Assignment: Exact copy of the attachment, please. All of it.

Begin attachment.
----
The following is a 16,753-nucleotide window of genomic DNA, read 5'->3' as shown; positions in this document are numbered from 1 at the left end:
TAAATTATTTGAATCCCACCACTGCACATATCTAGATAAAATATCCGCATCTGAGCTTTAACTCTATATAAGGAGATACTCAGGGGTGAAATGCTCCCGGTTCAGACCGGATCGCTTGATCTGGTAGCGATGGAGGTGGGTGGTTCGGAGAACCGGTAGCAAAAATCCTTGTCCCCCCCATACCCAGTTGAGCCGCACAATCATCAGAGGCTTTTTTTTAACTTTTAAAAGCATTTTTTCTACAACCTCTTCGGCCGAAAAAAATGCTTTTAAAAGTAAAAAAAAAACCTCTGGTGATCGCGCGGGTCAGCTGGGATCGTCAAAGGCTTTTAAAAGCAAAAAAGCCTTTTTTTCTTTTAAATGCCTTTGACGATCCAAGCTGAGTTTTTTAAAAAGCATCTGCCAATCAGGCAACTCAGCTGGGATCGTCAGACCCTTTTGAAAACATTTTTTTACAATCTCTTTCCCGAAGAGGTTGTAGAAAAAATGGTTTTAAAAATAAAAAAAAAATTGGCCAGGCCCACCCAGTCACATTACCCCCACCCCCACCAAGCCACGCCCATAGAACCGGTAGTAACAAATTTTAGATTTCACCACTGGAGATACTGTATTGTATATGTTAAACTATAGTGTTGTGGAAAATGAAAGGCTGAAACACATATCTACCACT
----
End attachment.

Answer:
The following is a 16,753-nucleotide window of genomic DNA, read 5'->3' as shown; positions in this document are numbered from 1 at the left end:
TAAATTATTTGAATCCCACCACTGCACATATCTAGATAAAATATCCGCATCTGAGCTTTAACTCTATATAAGGAGATACTCAGGGGTGAAATGCTCCCGGTTCAGACCGGATCGCTTGATCTGGTAGCGATGGAGGTGGGTGGTTCGGAGAACCGGTAGCAAAAATCCTTGTCCCCCCCATACCCAGTTGAGCCGCACAATCATCAGAGGCTTTTTTTTAACTTTTAAAAGCATTTTTTCTACAACCTCTTCGGCCGAAAAAAATGCTTTTAAAAGTAAAAAAAAAACCTCTGGTGATCGCGCGGGTCAGCTGGGATCGTCAAAGGCTTTTAAAAGCAAAAAAGCCTTTTTTTCTTTTAAATGCCTTTGACGATCCAAGCTGAGTTTTTTAAAAAGCATCTGCCAATCAGGCAACTCAGCTGGGATCGTCAGACCCTTTTGAAAACATTTTTTTACAATCTCTTTCCCGAAGAGGTTGTAGAAAAAATGGTTTTAAAAATAAAAAAAAAATTGGCCAGGCCCACCCAGTCACATTACCCCCACCCCCACCAAGCCACGCCCATAGAACCGGTAGTAACAAATTTTAGATTTCACCACTGGAGATACTGTATTGTATATGTTAAACTATAGTGTTGTGGAAAATGAAAGGCTGAAACACATATCTACCACT